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Title: ASASSN-18am/SN 2018gk: an overluminous Type IIb supernova from a massive progenitor
ABSTRACT ASASSN-18am/SN 2018gk is a newly discovered member of the rare group of luminous, hydrogen-rich supernovae (SNe) with a peak absolute magnitude of MV ≈ −20 mag that is in between normal core-collapse SNe and superluminous SNe. These SNe show no prominent spectroscopic signatures of ejecta interacting with circumstellar material (CSM), and their powering mechanism is debated. ASASSN-18am declines extremely rapidly for a Type II SN, with a photospheric-phase decline rate of ∼6.0 mag (100 d)−1. Owing to the weakening of H i and the appearance of He i in its later phases, ASASSN-18am is spectroscopically a Type IIb SN with a partially stripped envelope. However, its photometric and spectroscopic evolution shows significant differences from typical SNe IIb. Using a radiative diffusion model, we find that the light curve requires a high synthesized 56Ni mass $M_{\rm Ni} \sim 0.4\, \rm {M_{\odot }}$ and ejecta with high kinetic energy Ekin = (7–10) × 1051 erg. Introducing a magnetar central engine still requires $M_{\rm Ni} \sim 0.3\, \rm {M_{\odot }}$ and Ekin = 3 × 1051 erg. The high 56Ni mass is consistent with strong iron-group nebular lines in its spectra, which are also similar to several SNe Ic-BL with high 56Ni yields. The earliest spectrum shows ‘flash ionization’ features, from which we estimate more » a mass-loss rate of $\dot{M}\approx 2\times 10^{-4} \, \rm \rm {M_{\odot }}\,yr^{-1}$. This wind density is too low to power the luminous light curve by ejecta–CSM interaction. We measure expansion velocities as high as 17 000 $\rm {\, km\, s^{-1}}$ for Hα, which is remarkably high compared to other SNe II. We estimate an oxygen core mass of 1.8–3.4 M⊙ using the [O i] luminosity measured from a nebular-phase spectrum, implying a progenitor with a zero-age main-sequence mass of 19–26 M⊙. « less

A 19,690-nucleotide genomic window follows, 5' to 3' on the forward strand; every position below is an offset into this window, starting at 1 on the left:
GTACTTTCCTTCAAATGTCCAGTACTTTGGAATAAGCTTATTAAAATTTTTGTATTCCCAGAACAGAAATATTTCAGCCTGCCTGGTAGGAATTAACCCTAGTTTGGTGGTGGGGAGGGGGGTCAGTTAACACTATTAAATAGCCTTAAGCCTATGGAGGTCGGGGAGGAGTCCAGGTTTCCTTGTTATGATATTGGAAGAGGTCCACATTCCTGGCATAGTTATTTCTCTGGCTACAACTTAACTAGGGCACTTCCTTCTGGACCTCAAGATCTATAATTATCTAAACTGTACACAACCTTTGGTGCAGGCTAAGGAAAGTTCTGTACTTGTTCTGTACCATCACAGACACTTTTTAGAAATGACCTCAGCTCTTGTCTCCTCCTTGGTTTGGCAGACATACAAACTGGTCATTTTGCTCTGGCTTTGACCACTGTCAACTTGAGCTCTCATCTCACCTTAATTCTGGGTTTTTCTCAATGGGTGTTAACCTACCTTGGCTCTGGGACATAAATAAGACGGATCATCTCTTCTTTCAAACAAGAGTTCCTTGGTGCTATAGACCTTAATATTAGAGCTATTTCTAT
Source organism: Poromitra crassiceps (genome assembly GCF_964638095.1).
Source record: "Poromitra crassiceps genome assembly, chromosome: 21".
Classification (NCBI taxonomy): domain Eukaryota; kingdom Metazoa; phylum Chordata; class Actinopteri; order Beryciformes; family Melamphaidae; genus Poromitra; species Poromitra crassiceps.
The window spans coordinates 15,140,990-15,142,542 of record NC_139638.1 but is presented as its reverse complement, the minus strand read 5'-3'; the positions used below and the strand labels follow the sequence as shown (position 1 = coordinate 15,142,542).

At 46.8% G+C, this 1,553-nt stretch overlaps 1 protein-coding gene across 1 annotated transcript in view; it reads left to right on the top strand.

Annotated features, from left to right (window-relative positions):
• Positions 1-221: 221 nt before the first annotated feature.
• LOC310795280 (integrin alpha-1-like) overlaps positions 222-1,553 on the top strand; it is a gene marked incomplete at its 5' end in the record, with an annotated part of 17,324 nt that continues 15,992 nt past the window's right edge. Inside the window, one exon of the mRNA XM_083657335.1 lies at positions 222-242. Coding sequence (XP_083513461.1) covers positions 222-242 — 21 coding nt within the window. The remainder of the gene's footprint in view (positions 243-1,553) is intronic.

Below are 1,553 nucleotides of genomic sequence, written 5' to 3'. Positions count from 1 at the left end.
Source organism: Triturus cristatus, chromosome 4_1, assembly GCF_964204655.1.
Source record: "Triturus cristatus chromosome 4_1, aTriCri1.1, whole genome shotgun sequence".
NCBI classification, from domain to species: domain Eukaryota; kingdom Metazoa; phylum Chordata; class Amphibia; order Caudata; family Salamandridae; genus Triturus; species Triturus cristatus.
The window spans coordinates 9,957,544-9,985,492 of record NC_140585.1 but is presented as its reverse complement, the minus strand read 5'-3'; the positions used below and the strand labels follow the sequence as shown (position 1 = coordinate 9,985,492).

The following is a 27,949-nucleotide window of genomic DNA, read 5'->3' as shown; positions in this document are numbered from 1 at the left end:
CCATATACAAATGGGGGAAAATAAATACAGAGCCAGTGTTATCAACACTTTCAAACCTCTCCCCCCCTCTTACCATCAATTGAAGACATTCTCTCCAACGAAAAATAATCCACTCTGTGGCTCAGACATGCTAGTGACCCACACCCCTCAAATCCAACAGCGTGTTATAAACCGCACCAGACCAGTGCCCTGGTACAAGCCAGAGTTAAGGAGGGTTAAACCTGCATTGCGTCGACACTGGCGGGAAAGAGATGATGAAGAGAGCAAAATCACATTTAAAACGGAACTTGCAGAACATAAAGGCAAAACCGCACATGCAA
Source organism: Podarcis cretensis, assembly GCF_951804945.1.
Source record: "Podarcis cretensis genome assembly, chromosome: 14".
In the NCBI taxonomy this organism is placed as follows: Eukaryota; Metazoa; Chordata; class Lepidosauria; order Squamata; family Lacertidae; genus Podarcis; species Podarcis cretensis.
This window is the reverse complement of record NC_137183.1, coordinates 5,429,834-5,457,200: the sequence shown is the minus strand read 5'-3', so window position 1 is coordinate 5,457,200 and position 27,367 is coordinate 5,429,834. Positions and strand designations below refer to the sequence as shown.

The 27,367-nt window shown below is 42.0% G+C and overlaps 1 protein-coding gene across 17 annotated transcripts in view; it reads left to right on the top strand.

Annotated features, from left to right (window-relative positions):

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Award ID(s):
1814440 1908952
Publication Date:
Journal Name:
Monthly Notices of the Royal Astronomical Society
Page Range or eLocation-ID:
3472 to 3491
Sponsoring Org:
National Science Foundation
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